I only wanted to live in accord with the promptings that came from my true self – why was that so very difficult. – Herman Hesse
To thine own self be true – written on AA anniversary coins and Hamlet.
I find there is a radical nature in the proposition of to thine own self be true. It strikes me that this really is a huge gamble. Here is how I get it. This only works for the world if we really buy into the proposition that we are all made in God’s image and that being true to self is being true to God. If we are made in God’s image then being true to self brings us all closer to being God. If that is a bunch of hooey, then we get self-will run riot as it says in the Big Book. I prefer to think that we are truly made in God’s image and what being true to self allows us to do is to live more into God – this whole big luminous web of life.
“We often speak of the ‘wounded healer’, the person who is able to be an instrument of healing because of her own wounds and the way in which those wounds have been used. In my experience, many of those who have endured great pain and have transcended its damaging effects have a remarkable power to draw others to them when they are in need of strength and consolation . . .” Kenneth Leech, We Preach Christ Crucified, pp. 24-25
This type of thinking is often discussed in the context of working with other addicts. I have often thought how incredibly blessed we are to be able to share our experience strength and hope.
But I think this type of service goes much further than discussions of addiction. Some years ago I made the acquaintance of a woman who at the age of 50 was diagnosed with multiple sclerosis. She commented to me that the diagnosis was the first challenge that she faced in her life. She had an idyllic childhood, married her high school sweetheart, raised two perfect children, was financially secure, etc. But with the ms diagnosis she soon became confined to a wheelchair and miserable.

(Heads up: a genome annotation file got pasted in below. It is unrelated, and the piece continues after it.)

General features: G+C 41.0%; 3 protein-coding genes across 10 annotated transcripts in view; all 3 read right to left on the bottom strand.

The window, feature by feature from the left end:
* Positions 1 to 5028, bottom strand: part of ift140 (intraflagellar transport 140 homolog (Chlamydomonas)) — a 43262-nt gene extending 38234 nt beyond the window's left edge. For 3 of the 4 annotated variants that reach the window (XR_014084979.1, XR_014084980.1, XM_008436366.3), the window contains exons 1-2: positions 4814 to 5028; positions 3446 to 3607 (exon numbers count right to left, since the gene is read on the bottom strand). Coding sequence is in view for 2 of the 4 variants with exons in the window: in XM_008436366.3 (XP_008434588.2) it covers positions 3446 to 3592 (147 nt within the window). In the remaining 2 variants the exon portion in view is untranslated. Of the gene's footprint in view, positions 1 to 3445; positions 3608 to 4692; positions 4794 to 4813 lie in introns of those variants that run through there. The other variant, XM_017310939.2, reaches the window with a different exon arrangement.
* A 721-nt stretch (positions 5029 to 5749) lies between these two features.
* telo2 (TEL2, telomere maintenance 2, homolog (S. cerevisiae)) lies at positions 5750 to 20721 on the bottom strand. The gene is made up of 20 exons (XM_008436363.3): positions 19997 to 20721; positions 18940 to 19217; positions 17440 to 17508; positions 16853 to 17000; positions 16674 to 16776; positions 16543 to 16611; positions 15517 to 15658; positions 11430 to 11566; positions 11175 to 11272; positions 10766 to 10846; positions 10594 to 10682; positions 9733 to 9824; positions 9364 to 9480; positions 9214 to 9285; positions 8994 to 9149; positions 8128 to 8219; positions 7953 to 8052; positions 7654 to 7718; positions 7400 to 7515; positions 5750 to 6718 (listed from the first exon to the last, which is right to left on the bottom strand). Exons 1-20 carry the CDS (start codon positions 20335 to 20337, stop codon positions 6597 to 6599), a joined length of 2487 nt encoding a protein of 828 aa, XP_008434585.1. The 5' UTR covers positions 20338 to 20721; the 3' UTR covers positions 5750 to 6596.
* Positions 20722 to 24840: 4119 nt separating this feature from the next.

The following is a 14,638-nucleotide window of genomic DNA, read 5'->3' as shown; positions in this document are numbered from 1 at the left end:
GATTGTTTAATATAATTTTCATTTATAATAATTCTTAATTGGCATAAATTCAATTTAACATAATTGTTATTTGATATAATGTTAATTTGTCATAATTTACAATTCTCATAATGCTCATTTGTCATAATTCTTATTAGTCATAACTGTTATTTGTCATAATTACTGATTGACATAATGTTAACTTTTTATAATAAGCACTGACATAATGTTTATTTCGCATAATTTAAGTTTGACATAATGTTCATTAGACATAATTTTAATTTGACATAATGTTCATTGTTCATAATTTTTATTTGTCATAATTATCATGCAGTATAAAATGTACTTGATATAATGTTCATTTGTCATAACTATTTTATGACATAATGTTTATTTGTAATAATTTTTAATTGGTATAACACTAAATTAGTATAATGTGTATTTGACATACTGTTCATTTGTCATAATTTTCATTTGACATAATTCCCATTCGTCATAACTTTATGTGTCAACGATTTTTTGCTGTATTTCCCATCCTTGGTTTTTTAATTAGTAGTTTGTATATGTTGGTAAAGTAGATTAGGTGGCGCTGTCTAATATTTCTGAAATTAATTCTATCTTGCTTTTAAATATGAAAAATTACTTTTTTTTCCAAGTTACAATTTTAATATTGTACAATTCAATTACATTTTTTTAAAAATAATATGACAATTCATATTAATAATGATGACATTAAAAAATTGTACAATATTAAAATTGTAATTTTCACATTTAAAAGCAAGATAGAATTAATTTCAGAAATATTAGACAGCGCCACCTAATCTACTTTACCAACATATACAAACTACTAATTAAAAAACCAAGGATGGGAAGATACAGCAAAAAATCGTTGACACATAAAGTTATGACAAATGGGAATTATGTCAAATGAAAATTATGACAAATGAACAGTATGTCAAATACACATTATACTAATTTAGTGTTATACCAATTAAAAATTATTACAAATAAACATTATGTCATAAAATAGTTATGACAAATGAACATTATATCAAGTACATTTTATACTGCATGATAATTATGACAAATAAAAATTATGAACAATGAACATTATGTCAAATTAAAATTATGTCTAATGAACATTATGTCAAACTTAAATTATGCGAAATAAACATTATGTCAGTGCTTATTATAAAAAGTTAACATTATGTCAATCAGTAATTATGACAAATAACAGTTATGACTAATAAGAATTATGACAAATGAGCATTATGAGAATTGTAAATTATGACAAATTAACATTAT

I was recently sober then and suggested that she consider a support group. She refused saying that she could not relate to “those” people. Instead, she had all the fillings in her teeth replaced and tried every new medical treatment on the market. She seemed unwilling to “transcend the damaging effects” of her disease.
I counter that with a friend of mine who is facing a lung transplant at the age of 40 after a life with cystic fibrosis. Long ago she seemed to “transcend the damaging effects” of her disease. She lives a vibrant life. Although clearly anxious with her unknown future, she is anything but miserable, despite hospital stays that are becoming more frequent. She is a poster child for living into what is possible.
I think too of my granddaughter who at the age of 13 has marked her 5th year in remission from a four-year bout with leukemia. She too “transcended the damaging effects” of her disease. She plans to be an architect and has for the past several years. She has followed in her mother’s steps excelling in sports such as softball and soccer.
I think of how when my granddaughter and friend facing a lung transplant share their experience, strength, and hope, they too are carrying an incredible message of recovery.